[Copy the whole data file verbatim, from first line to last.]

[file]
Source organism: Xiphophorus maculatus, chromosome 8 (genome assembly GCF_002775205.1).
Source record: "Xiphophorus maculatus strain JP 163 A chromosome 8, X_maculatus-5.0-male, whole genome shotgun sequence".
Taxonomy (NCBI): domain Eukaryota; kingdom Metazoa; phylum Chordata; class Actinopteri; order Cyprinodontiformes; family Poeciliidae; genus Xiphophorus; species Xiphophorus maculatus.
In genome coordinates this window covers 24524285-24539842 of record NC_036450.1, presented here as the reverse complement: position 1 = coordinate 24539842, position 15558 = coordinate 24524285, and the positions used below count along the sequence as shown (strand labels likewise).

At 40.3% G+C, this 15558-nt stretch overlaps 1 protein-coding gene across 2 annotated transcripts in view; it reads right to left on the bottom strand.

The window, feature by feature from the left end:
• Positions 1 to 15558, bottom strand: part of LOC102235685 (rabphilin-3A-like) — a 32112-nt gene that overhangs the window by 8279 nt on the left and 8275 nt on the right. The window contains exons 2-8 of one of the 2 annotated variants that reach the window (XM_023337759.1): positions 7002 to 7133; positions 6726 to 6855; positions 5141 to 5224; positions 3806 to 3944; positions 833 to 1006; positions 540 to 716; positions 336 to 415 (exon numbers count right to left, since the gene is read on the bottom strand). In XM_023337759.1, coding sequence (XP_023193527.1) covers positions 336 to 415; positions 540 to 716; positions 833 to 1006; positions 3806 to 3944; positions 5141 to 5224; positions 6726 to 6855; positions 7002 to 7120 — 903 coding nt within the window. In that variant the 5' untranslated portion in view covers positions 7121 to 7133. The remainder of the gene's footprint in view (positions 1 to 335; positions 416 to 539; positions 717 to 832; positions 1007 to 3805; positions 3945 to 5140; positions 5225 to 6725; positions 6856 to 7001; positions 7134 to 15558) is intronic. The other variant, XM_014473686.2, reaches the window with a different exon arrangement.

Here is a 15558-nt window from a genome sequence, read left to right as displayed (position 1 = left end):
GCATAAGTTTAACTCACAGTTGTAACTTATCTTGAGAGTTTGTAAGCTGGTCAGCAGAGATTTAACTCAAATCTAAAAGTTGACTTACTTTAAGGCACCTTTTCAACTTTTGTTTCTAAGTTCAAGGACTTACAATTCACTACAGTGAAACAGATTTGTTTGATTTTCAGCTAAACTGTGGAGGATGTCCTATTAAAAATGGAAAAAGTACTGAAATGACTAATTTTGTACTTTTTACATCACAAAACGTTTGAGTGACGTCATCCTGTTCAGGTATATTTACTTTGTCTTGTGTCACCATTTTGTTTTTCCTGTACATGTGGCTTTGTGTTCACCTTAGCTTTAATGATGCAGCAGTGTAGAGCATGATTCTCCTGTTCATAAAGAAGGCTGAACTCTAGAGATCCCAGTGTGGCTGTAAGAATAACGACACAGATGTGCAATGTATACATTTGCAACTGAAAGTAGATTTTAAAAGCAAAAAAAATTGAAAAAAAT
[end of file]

Source organism: Xiphophorus maculatus, chromosome 8 (genome assembly GCF_002775205.1).
Source record: "Xiphophorus maculatus strain JP 163 A chromosome 8, X_maculatus-5.0-male, whole genome shotgun sequence".
Taxonomy (NCBI): domain Eukaryota; kingdom Metazoa; phylum Chordata; class Actinopteri; order Cyprinodontiformes; family Poeciliidae; genus Xiphophorus; species Xiphophorus maculatus.
In genome coordinates this window covers 24524285-24539842 of record NC_036450.1, presented here as the reverse complement: position 1 = coordinate 24539842, position 15558 = coordinate 24524285, and the positions used below count along the sequence as shown (strand labels likewise).

At 40.3% G+C, this 15558-nt stretch overlaps 1 protein-coding gene across 2 annotated transcripts in view; it reads right to left on the bottom strand.

The window, feature by feature from the left end:
• Positions 1 to 15558, bottom strand: part of LOC102235685 (rabphilin-3A-like) — a 32112-nt gene that overhangs the window by 8279 nt on the left and 8275 nt on the right. The window contains exons 2-8 of one of the 2 annotated variants that reach the window (XM_023337759.1): positions 7002 to 7133; positions 6726 to 6855; positions 5141 to 5224; positions 3806 to 3944; positions 833 to 1006; positions 540 to 716; positions 336 to 415 (exon numbers count right to left, since the gene is read on the bottom strand). In XM_023337759.1, coding sequence (XP_023193527.1) covers positions 336 to 415; positions 540 to 716; positions 833 to 1006; positions 3806 to 3944; positions 5141 to 5224; positions 6726 to 6855; positions 7002 to 7120 — 903 coding nt within the window. In that variant the 5' untranslated portion in view covers positions 7121 to 7133. The remainder of the gene's footprint in view (positions 1 to 335; positions 416 to 539; positions 717 to 832; positions 1007 to 3805; positions 3945 to 5140; positions 5225 to 6725; positions 6856 to 7001; positions 7134 to 15558) is intronic. The other variant, XM_014473686.2, reaches the window with a different exon arrangement.

Here is a 15558-nt window from a genome sequence, read left to right as displayed (position 1 = left end):
GCATAAGTTTAACTCACAGTTGTAACTTATCTTGAGAGTTTGTAAGCTGGTCAGCAGAGATTTAACTCAAATCTAAAAGTTGACTTACTTTAAGGCACCTTTTCAACTTTTGTTTCTAAGTTCAAGGACTTACAATTCACTACAGTGAAACAGATTTGTTTGATTTTCAGCTAAACTGTGGAGGATGTCCTATTAAAAATGGAAAAAGTACTGAAATGACTAATTTTGTACTTTTTACATCACAAAACGTTTGAGTGACGTCATCCTGTTCAGGTATATTTACTTTGTCTTGTGTCACCATTTTGTTTTTCCTGTACATGTGGCTTTGTGTTCACCTTAGCTTTAATGATGCAGCAGTGTAGAGCATGATTCTCCTGTTCATAAAGAAGGCTGAACTCTAGAGATCCCAGTGTGGCTGTAAGAATAACGACACAGATGTGCAATGTATACATTTGCAACTGAAAGTAGATTTTAAAAGCAAAAAAAATTGAAAAAAAT